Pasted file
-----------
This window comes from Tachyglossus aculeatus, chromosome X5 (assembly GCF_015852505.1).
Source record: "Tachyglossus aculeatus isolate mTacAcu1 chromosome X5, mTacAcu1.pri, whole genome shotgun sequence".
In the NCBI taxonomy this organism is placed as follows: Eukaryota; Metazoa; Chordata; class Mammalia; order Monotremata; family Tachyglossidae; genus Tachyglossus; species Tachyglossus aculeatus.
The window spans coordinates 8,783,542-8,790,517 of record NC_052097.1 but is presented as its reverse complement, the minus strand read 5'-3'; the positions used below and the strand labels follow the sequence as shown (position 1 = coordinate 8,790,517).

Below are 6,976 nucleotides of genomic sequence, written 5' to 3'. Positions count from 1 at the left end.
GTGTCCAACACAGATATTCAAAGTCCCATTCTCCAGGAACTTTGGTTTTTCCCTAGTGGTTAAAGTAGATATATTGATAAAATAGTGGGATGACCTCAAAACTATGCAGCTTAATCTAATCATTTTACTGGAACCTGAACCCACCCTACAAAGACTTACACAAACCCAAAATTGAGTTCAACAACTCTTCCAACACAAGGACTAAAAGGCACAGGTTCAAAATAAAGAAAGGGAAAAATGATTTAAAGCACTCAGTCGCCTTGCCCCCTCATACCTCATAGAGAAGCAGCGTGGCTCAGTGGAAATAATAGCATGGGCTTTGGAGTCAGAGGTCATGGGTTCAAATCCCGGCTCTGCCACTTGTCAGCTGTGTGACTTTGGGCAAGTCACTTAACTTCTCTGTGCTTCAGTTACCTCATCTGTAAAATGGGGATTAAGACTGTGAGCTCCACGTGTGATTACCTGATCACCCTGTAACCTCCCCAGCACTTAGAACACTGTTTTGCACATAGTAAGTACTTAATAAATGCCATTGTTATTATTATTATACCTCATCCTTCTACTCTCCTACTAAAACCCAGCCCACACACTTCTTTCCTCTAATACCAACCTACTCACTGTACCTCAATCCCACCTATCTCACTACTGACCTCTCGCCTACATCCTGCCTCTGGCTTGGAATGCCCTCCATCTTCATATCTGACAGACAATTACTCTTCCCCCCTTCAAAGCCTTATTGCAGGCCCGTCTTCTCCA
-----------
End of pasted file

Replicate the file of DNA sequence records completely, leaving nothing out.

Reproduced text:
This window comes from Tachyglossus aculeatus, chromosome X5 (assembly GCF_015852505.1).
Source record: "Tachyglossus aculeatus isolate mTacAcu1 chromosome X5, mTacAcu1.pri, whole genome shotgun sequence".
In the NCBI taxonomy this organism is placed as follows: Eukaryota; Metazoa; Chordata; class Mammalia; order Monotremata; family Tachyglossidae; genus Tachyglossus; species Tachyglossus aculeatus.
The window spans coordinates 8,783,542-8,790,517 of record NC_052097.1 but is presented as its reverse complement, the minus strand read 5'-3'; the positions used below and the strand labels follow the sequence as shown (position 1 = coordinate 8,790,517).

Below are 6,976 nucleotides of genomic sequence, written 5' to 3'. Positions count from 1 at the left end.
GTGTCCAACACAGATATTCAAAGTCCCATTCTCCAGGAACTTTGGTTTTTCCCTAGTGGTTAAAGTAGATATATTGATAAAATAGTGGGATGACCTCAAAACTATGCAGCTTAATCTAATCATTTTACTGGAACCTGAACCCACCCTACAAAGACTTACACAAACCCAAAATTGAGTTCAACAACTCTTCCAACACAAGGACTAAAAGGCACAGGTTCAAAATAAAGAAAGGGAAAAATGATTTAAAGCACTCAGTCGCCTTGCCCCCTCATACCTCATAGAGAAGCAGCGTGGCTCAGTGGAAATAATAGCATGGGCTTTGGAGTCAGAGGTCATGGGTTCAAATCCCGGCTCTGCCACTTGTCAGCTGTGTGACTTTGGGCAAGTCACTTAACTTCTCTGTGCTTCAGTTACCTCATCTGTAAAATGGGGATTAAGACTGTGAGCTCCACGTGTGATTACCTGATCACCCTGTAACCTCCCCAGCACTTAGAACACTGTTTTGCACATAGTAAGTACTTAATAAATGCCATTGTTATTATTATTATACCTCATCCTTCTACTCTCCTACTAAAACCCAGCCCACACACTTCTTTCCTCTAATACCAACCTACTCACTGTACCTCAATCCCACCTATCTCACTACTGACCTCTCGCCTACATCCTGCCTCTGGCTTGGAATGCCCTCCATCTTCATATCTGACAGACAATTACTCTTCCCCCCTTCAAAGCCTTATTGCAGGCCCGTCTTCTCCA